Lauren Bacall, Betty Grable and Marilyn Monroe play three models of modest means who rent an expensive Manhattan penthouse apartment and pose as women of wealth. It's all part of a scheme hatched by Bacall to snare rich husbands for herself and her roommates. The near-sighted Monroe is wooed by an international playboy, but ends up settling for the tax-dodging fugitive (David Wayne) who owns the girls' apartment. 

The Misfits
The final film of stars Clark Gable and Marilyn Monroe is an elegy for the death of the Old West from writer Arthur Miller and director John Huston. Gable stars as Gay Langland, an aging hand travelling the byways and working at rodeos with his two comrades, Guido (Eli Wallach) and young Perce Howland (Montgomery Clift). The three men come up with a plan to corral some misfit mustangs and sell them for dog food, but Gay's new girlfriend Roslyn Taber (Marilyn Monroe), a high-minded ex-stripper who has just divorced her husband Ray (Kevin McCarthy) in Reno, is appalled by the plan. Although both Guido and Perce are also in love with Roslyn, she stands by Gay, sure that in the end he will do the right thing, even as he and his pals begin their planned roundup. 

Don’t Bother to Knock
Sex symbol Marilyn Monroe went dramatic in 1952's Don't Bother to Knock, and the results were far better than many critics were willing to admit. Monroe plays a beautiful but suicidal young woman, recently released from a mental institution. She doesn't mention this on her resume when she takes a baby-sitting job in a posh hotel. Richard Widmark, a hotel guest, tries to make time with Monroe after his own girl friend Anne Bancroft has told him to take a hike. As Monroe and Widmark neck on the couch, the little girl (Donna Corcoran) whom Marilyn is tending surprises the spooning couple. This drives the psychotic Marilyn over the edge, forcing Widmark to try to keep the baby-sitter from killing both herself and the child. Audience attention was so riveted on Marilyn's histrionics that few noticed supporting actress Anne Bancroft in her film debut.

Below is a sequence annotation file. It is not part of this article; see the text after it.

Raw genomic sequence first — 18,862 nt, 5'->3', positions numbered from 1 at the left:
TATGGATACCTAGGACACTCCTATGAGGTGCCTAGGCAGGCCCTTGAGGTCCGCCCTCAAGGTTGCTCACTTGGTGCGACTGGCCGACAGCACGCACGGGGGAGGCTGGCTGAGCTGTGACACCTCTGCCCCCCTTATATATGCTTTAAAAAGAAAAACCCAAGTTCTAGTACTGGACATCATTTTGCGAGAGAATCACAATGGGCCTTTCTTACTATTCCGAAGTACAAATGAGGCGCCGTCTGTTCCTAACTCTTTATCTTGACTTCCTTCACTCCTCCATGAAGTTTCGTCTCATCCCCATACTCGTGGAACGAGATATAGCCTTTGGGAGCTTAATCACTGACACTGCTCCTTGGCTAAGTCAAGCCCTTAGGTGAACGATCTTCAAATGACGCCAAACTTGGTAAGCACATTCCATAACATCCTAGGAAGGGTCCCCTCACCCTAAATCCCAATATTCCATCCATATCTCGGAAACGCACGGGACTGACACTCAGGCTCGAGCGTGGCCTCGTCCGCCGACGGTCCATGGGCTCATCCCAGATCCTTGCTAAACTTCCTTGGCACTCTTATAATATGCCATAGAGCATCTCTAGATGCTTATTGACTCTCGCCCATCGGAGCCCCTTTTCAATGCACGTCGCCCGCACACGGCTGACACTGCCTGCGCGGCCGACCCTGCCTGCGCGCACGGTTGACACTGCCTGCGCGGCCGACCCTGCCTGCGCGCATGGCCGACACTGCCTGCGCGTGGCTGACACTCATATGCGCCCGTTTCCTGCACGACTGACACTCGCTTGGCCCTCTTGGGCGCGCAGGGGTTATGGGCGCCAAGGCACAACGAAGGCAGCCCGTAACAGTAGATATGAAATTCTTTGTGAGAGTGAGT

Gentlemen Prefer Blondes
This second film version of Gentlemen Prefer Blondes owes more to the 1949 Broadway musical adaptation than to the original Anita Loos novel. Second-billed Marilyn Monroe is the blonde in question: Miss Lorelei Lee, whose philosophy is "diamonds are a girl's best friend." Together with her best friend Dorothy (top-billed Jane Russell), showgirl Lorelei embarks upon a boat trip to Paris, where she intends to marry millionaire Gus Esmond (Tommy Noonan). En route, the girls are bedeviled by private detective Malone (Elliot Reid), hired by Esmond's father (Taylor Holmes) to make certain that Lorelei isn't just another gold-digger. When Dorothy falls in love with the poverty-stricken Malone, Lorelei decides to find her pal a wealthier potential husband, and that's how she gets mixed up with flirtatious diamond merchant Sir Francis Beekman (Charles Coburn) and precocious youngster Henry Spofford III (George "Foghorn" Winslow). Most of the Leo Robin-Jule Styne songs from the Broadway show remain intact, including Marilyn Monroe's immortal rendition of "Diamonds are a Girl's Best Friend.”

There’s No Business Like Show Business
The story chronicles some twenty years in the lives of a showbiz family, headed by Dan Dailey and Ethel Merman. Two of the couple's three grown children — Donald O'Connor and Mitzi Gaynor — carry on the family tradition, while the third, Johnny Ray, decides to become a priest. There are a few tense moments when O'Connor falls in love with ambitious chorine Marilyn Monroe and loses all sense of perspective, but the family reunites during a splashy production-number finale.

Niagara
Belated honeymooners Polly (Jean Peters) and Ray Cutler (Casey Adams) arrive at their Niagara Falls cottage only to find that Rose (Marilyn Monroe) and George Loomis (Joseph Cotton) have not yet checked out. Though the Cutlers temporarily take another cabin, the lives of the two couples are bound together for the next two days. Polly discovers that Rose is having an affair and that George, though emotionally unstable, has good reason for his jealous rage. George accurately suspects that Rose openly flaunts her sexuality to make him act crazy in front of witnesses. This is part of Rose's plan: her lover Patrick (Richard Allan) will kill George and make it look like suicide or a disappearance. Instead, George kills Patrick, and he returns to kill Rose, but finds Polly instead. What follows is escalating terror! 

Monkey Business